But how do we get there from here? After all, Daniel and Revleation describe a king coming in glory, while our reading from John’s gospel shows us Jesus in conversation with Pontius Pilate just before Jesus was to be crucified. If being a king means having great power, it would seem that Jesus was no king: Pilate had the power, and Jesus was the one on trial. If being a king means being surrounded by majesty, it would seem that Jesus was no king: for what majesty is there in a death on a cross? For the Romans and most of the population of Jerusalem during that Passover celebration nearly 2,000 years ago, the death of Jesus of Nazareth passed with little or no fanfare. It may have been somewhat newsworthy, but in its day the death of Jesus was not the fulcrum upon which all of creation is now balanced. Whoever died on that day in Jerusalem, he certainly was no king when he went to the cross.
Yet today we celebrate the same Jesus as King. But how do we see our King? What have the poets and pragmatists said about Jesus through the years between his death and resurrection and our lives today? Well, we do a lot of things with Jesus. We thank him, depend on him, love him, serve him, and in some ways we do, in fact, worship him. But when we worship Jesus, we often worship him for those things he has done which we cannot and will not do for ourselves. We worship Jesus for the cross, for his sacrifice of himself as a sign of God’s unyielding determination to have mercy on a fallen creation.
These things are indeed worthy of worship. But Christ the King Sunday doesn’t stop at the cross. On Christ the King Sunday we acknowledge that Jesus Christ, the forsaken, crucified and risen Son of God will one day come again to judge us, living or dead, and that day will mark the end of the life we know and the realization of a kingdom God has been creating from the start. On Christ the King Sunday, we gather in the hope that the kingdom God is preparing for Jesus might come among us today – after all, do we not pray, “Thy kingdom come?” On Christ the King Sunday, we come to praise Christ, whether we are poets or pragmatists, because we believe that Christ is indeed the King of all creation.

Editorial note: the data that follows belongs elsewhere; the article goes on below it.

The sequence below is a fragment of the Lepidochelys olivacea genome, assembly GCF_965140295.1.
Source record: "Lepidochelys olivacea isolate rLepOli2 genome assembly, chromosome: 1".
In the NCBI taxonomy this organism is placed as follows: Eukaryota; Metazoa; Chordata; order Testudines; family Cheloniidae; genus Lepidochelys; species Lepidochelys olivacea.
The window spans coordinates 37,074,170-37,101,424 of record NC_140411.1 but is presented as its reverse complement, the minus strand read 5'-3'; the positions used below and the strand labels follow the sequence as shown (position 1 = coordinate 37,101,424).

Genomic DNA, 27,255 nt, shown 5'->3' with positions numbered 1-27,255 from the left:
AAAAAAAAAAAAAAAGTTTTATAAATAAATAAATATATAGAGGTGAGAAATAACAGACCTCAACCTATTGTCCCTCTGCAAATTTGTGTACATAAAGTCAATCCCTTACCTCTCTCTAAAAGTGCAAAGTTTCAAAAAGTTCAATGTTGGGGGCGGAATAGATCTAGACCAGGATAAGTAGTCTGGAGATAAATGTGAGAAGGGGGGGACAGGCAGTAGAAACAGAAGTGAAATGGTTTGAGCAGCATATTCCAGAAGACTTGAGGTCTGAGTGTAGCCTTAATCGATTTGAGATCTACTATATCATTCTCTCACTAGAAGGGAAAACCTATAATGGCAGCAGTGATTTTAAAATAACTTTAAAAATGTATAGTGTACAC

Pilate asked Jesus, “What is truth?” How I wish Pilate had known that when he looked at Jesus, he was looking at truth itself, face to face. Christ the King is God’s truth in living flesh, come to us to show us our sin and promise us redemption in his name. “Look!,” says the writer of Revelation, “He is coming with the clouds; every eye will see him, even those who pierced him, and on his account all the tribes of the earth will wail.” Poets will see Jesus and realize that all our artistry cannot hide the ugliness of sin that holds us in bondage. Pragmatists will see Jesus and realize that there is no amount of work that can overcome the mountain of sin under which we struggle. Every subject of the coming King will tremble before him; even Mary, Jesus’ mother, was assured by the prophet Simeon that “a sword shall pierce your heart, too.” But Christ the King comes with truth in order to heal the world; to forgive sins, to bring us out of darkness into light, to end our sorrow with one astounding promise: “You, my child, belong to me – and I will never let you go.”
I think that Kristin and I argued about today because it is so important to the both of us. We do, after all, believe with al our hearts that we belong to Jesus and he is our King. What that means to each of us might be very different, as it is probably different to all of you, also. Whatever your vision of Christ the King may be, the truth is that none of us have the words, art, poetry, deeds or vision to encompass everything about Jesus. We can’t describe the majesty of the Son of God, even though he once walked this earth as one of us. We can’t put in plain words the mystery of how his body and blood come to us in bread and wine. We can’t explain the tremendous gift this King gives when he makes us his own in water combined with His word. In the end, we can only join the angels and praise Christ the King with all our heart, all our soul, all our mind, and all our strength.
The King is risen – Long live the King! We are his subjects, poets and pragmatists all, and we give thanks and praise that the coming kingdom is revealed in part to us today. Hallelujah! The Lord God Omnipotent reigns! The Kingdom of this earth is become the Kingdom of our God, and of His Christ. And He shall reign forever and ever, King of Kings and Lord of Lords!